In other words, you don't own the content on your Twitter thread or your Twitter accounts. In light of this, wouldn't it be useful to have an archive of all the data you've put out there?

What if you get banned?

Twitter is constantly trying to purge its platform of the millions of bots that trawl it all day, every day. This purging process is at least somewhat automated, and depending on the algorithm's variables, you can have your account deleted/removed/banned. Twitter may think you're a bot, and you end up losing your whole account, or best case scenario, you lose several tweets.

Additionally, Twitter's new management could create new guidelines/rules that your account may not align with, and you end up being removed and losing years' worth of content. This is a nightmare for any content creator, be they writers, journalists, marketers, influencers, thought leaders, or anyone else.

But this nightmare can be assuaged with a solid backup option.

How to back up your Twitter threads

🗒️
Note: It is possible to back up your Twitter archive using the platform's own in-built mechanism, but the process is more drawn out, and the backups are neither auto-updating nor searchable. However, if you want to do better than that, head over to Auto-Updating Twitter Archive with Fuzzy Search.

To back up Twitter threads, I've used Authory, a content backup tool (but not the only thing it does) that allows you to back up a Twitter archive. However, Authory-backed archives are auto-updating, i.e., all your new tweets and threads will be automatically updated. Additionally, said backup of Twitter content has "fuzzy search," i.e., it is searchable.

Let me take you through the process.

Step 1: Sign up for Authory

Sign up for Authory's 30-day free trial.

Step 2: Add Twitter to your content sources

On Authory, you can add digital sources. The tool will automatically import your content from said sources and back them up. To add a source, navigate to the "Add Content" button under the "Content" tab.

Adding a Twitter archive to Authory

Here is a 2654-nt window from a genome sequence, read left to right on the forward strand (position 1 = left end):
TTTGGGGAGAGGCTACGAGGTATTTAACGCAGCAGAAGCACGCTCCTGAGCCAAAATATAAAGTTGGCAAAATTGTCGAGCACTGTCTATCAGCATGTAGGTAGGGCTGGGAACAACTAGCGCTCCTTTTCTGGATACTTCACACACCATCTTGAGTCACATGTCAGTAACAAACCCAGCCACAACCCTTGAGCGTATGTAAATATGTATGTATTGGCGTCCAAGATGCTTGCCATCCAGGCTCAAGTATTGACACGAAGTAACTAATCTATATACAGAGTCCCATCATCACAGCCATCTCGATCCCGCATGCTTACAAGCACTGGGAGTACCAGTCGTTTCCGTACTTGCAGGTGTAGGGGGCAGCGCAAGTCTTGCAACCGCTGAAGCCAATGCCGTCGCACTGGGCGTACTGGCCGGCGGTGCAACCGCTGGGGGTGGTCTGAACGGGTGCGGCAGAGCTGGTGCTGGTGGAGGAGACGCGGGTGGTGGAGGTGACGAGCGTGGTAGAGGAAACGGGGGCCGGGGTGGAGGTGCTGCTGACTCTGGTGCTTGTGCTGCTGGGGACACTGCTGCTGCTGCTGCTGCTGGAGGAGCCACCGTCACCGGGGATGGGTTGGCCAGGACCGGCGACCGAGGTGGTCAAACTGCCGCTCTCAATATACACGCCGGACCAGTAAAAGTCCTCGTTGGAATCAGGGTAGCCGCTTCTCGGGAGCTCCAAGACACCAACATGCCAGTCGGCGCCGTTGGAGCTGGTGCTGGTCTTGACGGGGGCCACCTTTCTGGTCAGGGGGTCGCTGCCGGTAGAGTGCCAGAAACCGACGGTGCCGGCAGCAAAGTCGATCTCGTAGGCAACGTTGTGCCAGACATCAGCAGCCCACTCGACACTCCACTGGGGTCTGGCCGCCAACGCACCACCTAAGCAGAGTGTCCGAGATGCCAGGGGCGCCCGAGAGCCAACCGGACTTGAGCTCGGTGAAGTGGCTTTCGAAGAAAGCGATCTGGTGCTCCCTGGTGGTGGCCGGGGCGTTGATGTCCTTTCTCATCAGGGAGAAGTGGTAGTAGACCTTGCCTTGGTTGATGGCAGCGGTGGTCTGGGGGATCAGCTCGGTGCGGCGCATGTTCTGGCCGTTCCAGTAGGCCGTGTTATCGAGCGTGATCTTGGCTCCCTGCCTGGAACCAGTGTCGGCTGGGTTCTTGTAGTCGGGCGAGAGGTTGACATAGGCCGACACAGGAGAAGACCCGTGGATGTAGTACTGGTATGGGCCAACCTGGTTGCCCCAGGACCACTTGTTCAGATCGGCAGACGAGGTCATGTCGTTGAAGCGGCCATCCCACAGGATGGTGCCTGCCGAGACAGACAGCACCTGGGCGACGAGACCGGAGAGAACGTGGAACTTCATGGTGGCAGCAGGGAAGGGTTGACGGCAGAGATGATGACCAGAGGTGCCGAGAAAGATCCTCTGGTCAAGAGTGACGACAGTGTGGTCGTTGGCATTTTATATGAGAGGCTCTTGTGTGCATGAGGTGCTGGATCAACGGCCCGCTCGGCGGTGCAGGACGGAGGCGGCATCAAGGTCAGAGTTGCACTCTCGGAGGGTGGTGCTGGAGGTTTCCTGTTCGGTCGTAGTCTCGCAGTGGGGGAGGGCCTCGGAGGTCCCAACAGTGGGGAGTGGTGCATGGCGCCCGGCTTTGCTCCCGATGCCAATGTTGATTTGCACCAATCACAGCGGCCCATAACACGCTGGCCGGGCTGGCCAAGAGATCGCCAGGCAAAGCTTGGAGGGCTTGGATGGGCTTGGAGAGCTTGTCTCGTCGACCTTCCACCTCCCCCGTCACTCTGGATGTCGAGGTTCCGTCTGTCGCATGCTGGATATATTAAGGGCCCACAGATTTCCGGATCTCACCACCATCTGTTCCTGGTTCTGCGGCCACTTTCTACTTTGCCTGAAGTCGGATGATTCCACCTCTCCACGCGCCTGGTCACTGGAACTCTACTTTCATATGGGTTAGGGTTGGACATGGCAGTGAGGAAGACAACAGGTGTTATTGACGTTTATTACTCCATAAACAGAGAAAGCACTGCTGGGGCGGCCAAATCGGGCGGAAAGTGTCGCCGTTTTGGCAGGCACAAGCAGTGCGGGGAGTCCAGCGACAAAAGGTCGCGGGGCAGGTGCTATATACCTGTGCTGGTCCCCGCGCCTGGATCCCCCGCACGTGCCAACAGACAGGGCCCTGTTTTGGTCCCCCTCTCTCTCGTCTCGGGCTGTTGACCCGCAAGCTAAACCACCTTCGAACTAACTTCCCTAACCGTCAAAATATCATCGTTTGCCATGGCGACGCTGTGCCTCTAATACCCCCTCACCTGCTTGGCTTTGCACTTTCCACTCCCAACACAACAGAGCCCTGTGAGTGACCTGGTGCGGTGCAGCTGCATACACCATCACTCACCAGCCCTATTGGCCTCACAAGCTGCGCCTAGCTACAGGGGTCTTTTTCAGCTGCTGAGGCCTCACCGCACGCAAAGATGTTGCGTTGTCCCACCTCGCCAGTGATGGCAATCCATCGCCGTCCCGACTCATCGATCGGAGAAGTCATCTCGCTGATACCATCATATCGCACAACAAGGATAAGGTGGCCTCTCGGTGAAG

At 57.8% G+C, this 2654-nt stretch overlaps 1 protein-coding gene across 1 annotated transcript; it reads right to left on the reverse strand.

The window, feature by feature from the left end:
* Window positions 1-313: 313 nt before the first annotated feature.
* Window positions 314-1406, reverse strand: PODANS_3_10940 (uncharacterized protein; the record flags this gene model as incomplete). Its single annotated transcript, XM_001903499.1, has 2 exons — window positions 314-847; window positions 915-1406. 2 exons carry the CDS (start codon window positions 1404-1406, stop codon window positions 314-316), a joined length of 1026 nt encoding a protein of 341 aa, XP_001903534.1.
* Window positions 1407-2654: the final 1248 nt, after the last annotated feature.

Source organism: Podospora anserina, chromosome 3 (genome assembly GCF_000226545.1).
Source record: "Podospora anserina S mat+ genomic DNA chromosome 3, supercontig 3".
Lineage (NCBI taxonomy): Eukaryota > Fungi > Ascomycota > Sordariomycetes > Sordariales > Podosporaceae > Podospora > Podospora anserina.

Adding a Twitter archive to Authory

Click "Add Content," and you'll get the option to add sources for Automated import.

Adding a content source to Authory
Adding a content source to Authory

Click on "Automated Import," and you'll be taken to the screen below. On the screen, click "+ Add source."

Adding a Twitter account as a content source
Adding a Twitter account as a content source

On clicking "Add Content," you'll get the option to add a Twitter profile as a source.

Choosing Twitter as a content source
Choosing Twitter as a content source

Enter your Twitter handle and click "Add."

Entering Twitter account to be backed up
Entering Twitter account to be backed up
🗒️
Note: We're using Rishi Alwani's work for this tutorial. Rishi, an Indian gaming journalist, has very kindly consented to this. If gaming is your jam, look up his Twitter and LinkedIn accounts, as well as his writing on Substack or his gaming website.

Click "Add" after you've added your Twitter account.

Authory takes about 48 hours to import and collate all your content. A member of the Authory team will personally check to ensure that the import has been successful and all things are in place. Once the archive is ready, and your Twitter threads are backed up, you'll get an email notification informing you of the same.

When Rishi searches for "gaming" in his Twitter archive on Authory, he will see the posts related to games, Xbox, controllers... anything that is remotely related to gaming show up. In other words, your Twitter archive on Authory has "fuzzy search" — you can search for posts without being specific.

Using "fuzzy search" on Authory's Twitter archive
Using "fuzzy search" on Authory's Twitter archive

And now, you've managed to create an archive of your Twitter threads and posts that will be permanently safe and automatically updated with every single tweet or Twitter thread. You can search through your archive as and when you see fit.

You'll never lose a Twitter thread again.

So, what's the deal with Authory?

Authory is a portfolio builder that goes above and beyond what that descriptor usually entails. As I mentioned above, it automatically imports all your content from a digital source, be it a website or a social media platform like Twitter, Facebook, LinkedIn, YouTube, or a podcast platform.

The big draw here is that Authory builds your portfolio for you. That includes your Twitter portfolio. Rishi, whose Twitter account we've shown above, actually has an auto-updating Twitter portfolio.

Rishi Alwani's Twitter portfolio on Authory
Rishi Alwani's Twitter portfolio on Authory

Authory also offers excellent analytics support. Go to the "Analytics" tab on your dashboard, and you can search for keywords. The numbers depicted under this tab show actual reach, i.e., the total number of interactions your posts have received on the entirety of Twitter, not just your account. Needless to say, this offers a far more comprehensive picture of each post's performance.

Of course, it isn't my experience you should be relying on, but your own. Sign up for Authory's 30-day free trial, and see what this tool can do for you.